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GameTiger Xniper PR-3 Mid-Tower Gaming Chassis Review - Specifications, Availability and Pricing

A new manufacturer jumps into the chassis game. Here is the Xniper PR-3 from GameTiger's Standard Case series. Take it or leave it? Let's find out.

| Mid-Tower Cases in Cases, Cooling & PSU | Posted: Sep 5, 2012 3:45 pm
TweakTown Rating: 72%      Manufacturer: GameTiger

Specifications, Availability and Pricing

 

TweakTown image content/4/9/4908_01_gametiger_xniper_pr_3_mid_tower_gaming_chassis_review.png

 

From the front, the Xniper PR-3 reminds me a lot of the CM 690II, but once you see the top with the aggressive styling of the mesh venting and circular shaped center bit that sticks up above everything else, the design takes on more of a design for teenagers. On the left of the chassis there is a large mesh insert in the shape of an X that will allow passive airflow as well as allowing a bit of a peek inside of the chassis. In the back there is a pair of water cooling pass-through holes with grommet and exhaust fan and seven expansion slots, with a bottom mounted PSU. I forgot to mention there is another fan besides the 92mm fan chosen for the back and that is the red LED 120mm fan attached to the front bezel of the chassis. As far as connectivity of the front I/O is concerned, well there are audio jacks and USB 2.0, but no USB3.0, which is something every case should offer in this day and age, no matter where it's sold.

 

Inside, let's start at the front where there is a 5.25" bay running from the top to the bottom. As the chassis is shipped, there is room for three or four optical drives, the fourth one is also a floppy drive bay and really only up to three hard drives can go in and that is if you don't have a floppy drive. This is because you have to use the three provided adapter trays that will allow a floppy drive, 2.5" drive or 3.5" HDD all to screw into each plate and slide into the 5.25" racks. The rest of the bays are just left there to allow air to flow through, I guess. The motherboard tray has a cooler access hole, has six wire management holes with grommets in them down the right side and at the bottom, there is even 19 places to tie up wiring across the back of the tray or on the front. I don't like to use this word with cases much, but with the compact nature of this layout, things are a bit cramped inside.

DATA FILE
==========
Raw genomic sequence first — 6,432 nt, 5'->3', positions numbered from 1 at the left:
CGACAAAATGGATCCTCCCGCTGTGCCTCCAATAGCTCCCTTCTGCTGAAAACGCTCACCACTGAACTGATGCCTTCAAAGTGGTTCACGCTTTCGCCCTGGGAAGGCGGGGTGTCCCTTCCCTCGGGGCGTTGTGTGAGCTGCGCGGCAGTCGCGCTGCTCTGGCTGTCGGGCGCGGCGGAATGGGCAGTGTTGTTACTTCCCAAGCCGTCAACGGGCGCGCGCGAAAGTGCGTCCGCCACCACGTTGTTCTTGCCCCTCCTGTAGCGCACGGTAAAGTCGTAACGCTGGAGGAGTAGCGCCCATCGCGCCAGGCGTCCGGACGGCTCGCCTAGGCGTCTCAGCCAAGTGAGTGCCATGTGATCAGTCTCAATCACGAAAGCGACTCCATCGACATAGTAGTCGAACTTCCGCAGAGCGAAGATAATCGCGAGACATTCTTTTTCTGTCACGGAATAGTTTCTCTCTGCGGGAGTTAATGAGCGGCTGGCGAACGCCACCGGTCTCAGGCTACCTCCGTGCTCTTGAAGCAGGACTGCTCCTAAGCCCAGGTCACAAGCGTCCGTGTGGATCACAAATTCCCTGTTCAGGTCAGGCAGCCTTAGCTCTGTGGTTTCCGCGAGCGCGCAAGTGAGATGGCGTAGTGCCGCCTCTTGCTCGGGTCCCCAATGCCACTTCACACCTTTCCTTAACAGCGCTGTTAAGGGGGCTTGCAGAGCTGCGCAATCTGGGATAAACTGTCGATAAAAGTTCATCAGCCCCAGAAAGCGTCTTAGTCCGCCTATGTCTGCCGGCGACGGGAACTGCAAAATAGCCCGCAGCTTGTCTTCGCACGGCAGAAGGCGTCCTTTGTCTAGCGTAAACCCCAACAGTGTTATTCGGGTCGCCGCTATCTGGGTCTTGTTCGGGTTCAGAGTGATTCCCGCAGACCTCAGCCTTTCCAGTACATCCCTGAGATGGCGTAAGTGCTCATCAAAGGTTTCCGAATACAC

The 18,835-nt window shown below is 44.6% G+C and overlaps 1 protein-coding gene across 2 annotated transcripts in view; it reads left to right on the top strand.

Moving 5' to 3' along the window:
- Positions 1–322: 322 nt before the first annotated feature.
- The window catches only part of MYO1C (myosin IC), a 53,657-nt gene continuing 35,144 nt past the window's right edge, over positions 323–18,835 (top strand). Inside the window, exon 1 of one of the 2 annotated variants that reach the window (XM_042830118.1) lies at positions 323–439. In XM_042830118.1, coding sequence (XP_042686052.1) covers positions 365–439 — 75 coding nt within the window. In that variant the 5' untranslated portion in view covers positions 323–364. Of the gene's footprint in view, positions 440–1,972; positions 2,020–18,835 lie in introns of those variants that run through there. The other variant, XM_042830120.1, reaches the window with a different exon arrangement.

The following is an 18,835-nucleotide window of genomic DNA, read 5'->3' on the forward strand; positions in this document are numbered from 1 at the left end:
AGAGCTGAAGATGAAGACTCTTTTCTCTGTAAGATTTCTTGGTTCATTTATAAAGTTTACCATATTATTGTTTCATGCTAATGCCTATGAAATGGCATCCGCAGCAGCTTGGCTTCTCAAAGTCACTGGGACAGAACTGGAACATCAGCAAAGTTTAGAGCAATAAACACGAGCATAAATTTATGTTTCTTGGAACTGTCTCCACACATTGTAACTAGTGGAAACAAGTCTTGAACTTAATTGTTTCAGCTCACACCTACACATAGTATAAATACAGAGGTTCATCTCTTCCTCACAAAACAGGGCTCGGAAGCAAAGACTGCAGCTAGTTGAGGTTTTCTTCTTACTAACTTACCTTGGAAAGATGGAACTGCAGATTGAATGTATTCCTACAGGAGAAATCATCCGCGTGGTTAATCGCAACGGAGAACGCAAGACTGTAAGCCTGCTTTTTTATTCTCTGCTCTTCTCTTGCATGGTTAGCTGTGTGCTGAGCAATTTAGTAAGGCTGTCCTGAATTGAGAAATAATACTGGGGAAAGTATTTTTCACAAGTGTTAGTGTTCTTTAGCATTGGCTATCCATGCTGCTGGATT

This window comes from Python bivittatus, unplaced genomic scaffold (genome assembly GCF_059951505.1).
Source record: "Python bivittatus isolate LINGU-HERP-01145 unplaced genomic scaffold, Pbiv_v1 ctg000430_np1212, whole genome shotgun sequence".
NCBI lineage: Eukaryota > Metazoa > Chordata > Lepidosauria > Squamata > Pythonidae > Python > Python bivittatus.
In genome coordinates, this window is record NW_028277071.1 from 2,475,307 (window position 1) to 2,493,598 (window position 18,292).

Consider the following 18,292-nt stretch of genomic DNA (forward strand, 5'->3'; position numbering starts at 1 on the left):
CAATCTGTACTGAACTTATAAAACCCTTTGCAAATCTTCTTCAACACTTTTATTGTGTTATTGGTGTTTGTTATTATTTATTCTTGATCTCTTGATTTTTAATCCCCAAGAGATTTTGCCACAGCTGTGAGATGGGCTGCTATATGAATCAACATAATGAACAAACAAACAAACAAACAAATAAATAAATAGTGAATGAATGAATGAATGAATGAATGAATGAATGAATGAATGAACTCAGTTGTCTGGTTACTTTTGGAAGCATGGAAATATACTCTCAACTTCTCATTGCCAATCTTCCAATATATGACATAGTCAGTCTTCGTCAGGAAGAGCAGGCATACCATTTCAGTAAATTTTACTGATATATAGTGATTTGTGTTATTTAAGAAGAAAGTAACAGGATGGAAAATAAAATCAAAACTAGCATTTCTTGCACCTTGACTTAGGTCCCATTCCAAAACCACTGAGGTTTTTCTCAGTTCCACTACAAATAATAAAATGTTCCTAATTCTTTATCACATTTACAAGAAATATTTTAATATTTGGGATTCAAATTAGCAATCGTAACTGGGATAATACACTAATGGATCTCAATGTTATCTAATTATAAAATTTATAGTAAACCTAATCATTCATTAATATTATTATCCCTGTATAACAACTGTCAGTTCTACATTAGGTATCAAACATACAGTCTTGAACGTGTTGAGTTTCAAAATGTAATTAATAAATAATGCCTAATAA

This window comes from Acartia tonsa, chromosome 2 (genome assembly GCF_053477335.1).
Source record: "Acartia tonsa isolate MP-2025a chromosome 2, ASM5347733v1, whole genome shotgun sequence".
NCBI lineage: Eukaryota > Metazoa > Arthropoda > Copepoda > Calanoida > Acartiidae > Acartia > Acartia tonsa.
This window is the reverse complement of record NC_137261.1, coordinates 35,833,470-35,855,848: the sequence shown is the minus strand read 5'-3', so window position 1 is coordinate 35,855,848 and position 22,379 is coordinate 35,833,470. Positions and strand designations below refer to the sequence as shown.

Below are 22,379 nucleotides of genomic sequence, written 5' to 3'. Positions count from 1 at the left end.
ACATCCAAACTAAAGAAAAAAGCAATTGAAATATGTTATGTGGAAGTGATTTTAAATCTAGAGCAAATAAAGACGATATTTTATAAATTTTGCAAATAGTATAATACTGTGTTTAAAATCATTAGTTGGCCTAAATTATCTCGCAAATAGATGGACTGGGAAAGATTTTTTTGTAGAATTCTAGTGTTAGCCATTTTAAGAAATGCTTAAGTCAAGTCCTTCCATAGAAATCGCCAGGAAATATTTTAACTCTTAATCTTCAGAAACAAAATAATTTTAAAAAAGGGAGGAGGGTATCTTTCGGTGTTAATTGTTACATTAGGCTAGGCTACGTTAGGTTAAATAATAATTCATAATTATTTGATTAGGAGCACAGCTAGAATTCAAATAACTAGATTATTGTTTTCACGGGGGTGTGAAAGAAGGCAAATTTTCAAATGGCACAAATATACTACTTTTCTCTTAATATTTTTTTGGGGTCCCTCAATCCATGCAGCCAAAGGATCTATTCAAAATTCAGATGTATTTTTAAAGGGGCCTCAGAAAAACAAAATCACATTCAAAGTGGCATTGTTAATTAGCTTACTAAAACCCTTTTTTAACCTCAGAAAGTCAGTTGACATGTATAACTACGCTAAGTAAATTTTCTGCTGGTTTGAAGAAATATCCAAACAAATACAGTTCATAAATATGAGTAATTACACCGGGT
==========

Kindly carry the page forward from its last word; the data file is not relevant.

I was eventually able to get a price on this chassis, even though there is no current availability outside of the Russian and Chinese markets. That being said, if it were to make it to the States, it would have plenty of competition in this market. That in mind it will really have to provide something to drive customers to them.

 

Most cases in this segment are really basic and offer very little in their feature sets, so Game Tiger better be on their A game if they plan to make any headway in the budget friendly segment, as it is really flooded already.

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